I watched much more of the Democratic convention than I thought I would because it was a great convention, or at least it seemed so to me and most commentators. But I don’t know how many Americans took it that way as I don’t know what so many Americans will base their vote on. That’s why I am anxiously waiting to see if Hillary Clinton gets a nice bump in the polls this coming week.
I am anxious because I think voters are much more idiosyncratic than all our polls and pundits would seem to indicate. Except for those who are clearly against Trump, like me, or clearly against Hillary like some friends of mine, the voting decision will depend on one or two aspects that seem clear to them amidst the confusion.
Trump’s rise is proof there is a wide swath of resentment and blame that wants a chance at change, no matter what. If you are in that mind set, the thought of voting for Trump must be exciting. Whatever Trump would do as president would be unusual, hence interesting. And you will have had a role in that, which is a powerful feeling given the sense of political impotence most of us have.
I get that feeling, but I also feel scared at the thought of what might happen because Trump’s genius has been in self-promotion and his primary drive has been to make himself always the center of attention. Tony Schwartz, the fellow who actually wrote The Art of the Deal (not just co-wrote it) has talked about Trump’s incessant need for attention, and it doesn’t matter if it is laudatory or defamatory, as long as he gets it.
Just watch the guy. Isn’t that obvious? And isn’t there something wrong with a guy like that, especially as our president? Well, apparently for many not so much, which is why I am anxiously waiting to see that convention bump appear in the polls this week.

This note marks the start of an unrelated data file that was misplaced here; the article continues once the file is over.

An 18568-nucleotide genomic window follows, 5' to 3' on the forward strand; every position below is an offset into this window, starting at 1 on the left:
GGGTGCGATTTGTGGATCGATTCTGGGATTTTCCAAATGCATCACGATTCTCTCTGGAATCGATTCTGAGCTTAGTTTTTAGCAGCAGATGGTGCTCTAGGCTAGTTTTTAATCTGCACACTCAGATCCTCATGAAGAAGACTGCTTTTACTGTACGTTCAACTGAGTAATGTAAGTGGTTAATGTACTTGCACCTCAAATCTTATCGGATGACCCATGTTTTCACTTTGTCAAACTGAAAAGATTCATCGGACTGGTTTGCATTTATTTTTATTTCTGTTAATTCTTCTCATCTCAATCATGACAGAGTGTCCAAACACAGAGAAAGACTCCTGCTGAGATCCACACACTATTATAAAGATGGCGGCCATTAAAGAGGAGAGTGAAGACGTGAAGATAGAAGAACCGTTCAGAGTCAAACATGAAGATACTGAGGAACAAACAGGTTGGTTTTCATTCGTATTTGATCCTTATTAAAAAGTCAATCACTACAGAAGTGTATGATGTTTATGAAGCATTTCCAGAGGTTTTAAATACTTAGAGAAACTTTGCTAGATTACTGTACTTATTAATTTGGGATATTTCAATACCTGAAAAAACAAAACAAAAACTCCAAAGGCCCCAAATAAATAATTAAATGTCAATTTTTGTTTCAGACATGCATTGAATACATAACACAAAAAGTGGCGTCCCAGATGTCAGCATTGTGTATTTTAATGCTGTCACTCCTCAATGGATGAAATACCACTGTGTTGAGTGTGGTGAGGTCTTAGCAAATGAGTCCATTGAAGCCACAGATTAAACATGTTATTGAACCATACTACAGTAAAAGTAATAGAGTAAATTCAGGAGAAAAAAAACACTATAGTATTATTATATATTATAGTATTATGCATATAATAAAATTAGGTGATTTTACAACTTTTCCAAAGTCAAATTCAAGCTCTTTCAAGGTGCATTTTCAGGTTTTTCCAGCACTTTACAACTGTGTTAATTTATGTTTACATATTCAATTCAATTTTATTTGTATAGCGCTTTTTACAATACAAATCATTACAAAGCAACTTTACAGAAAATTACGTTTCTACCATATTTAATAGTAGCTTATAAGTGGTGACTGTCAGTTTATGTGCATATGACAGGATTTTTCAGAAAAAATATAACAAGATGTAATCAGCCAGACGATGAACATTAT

With that in mind let’s turn to Scott Adams’ blog about the election. Adam’s, the creator of Dilbert – one of the few comic strips I read -has asserted for months that Trump will win the election by a landslide because he is a “master persuader”. Adams knows because he is a long time student of persuasion, including being a hypnotist.
Frankly, I often find his analyses dubious, but the emphasis he places on the irrational nature of our political decisions (and most else it seems) is especially relevant to this election. His forays into our irrationality are thought provoking whether you cotton to them or not.
In a recent post he conjures up reasons why Hillary’s polls might surprisingly go down this week, not up. While he notes the convention went great for those already pro-Hillary, he argues for the possibility that for men who are undecided, she did nothing to attract their votes, but instead the reverse, making them feel, well, less manly, even if it is happening only at a sub-conscious level. Adams even talks about testosterone levels going down. And along with that decline so might go Hillary’s polls.
Rather than me trying to summarize his rationale I suggest you go to his post found here.
My hope is that Adam’s theory falls flat, but if that bump doesn’t appear, I’ll reread the post and think about the issue some more.
In any event, I agree with his emphasis on the significance of irrationality in this election even when I doubt his rationales for this irrationality.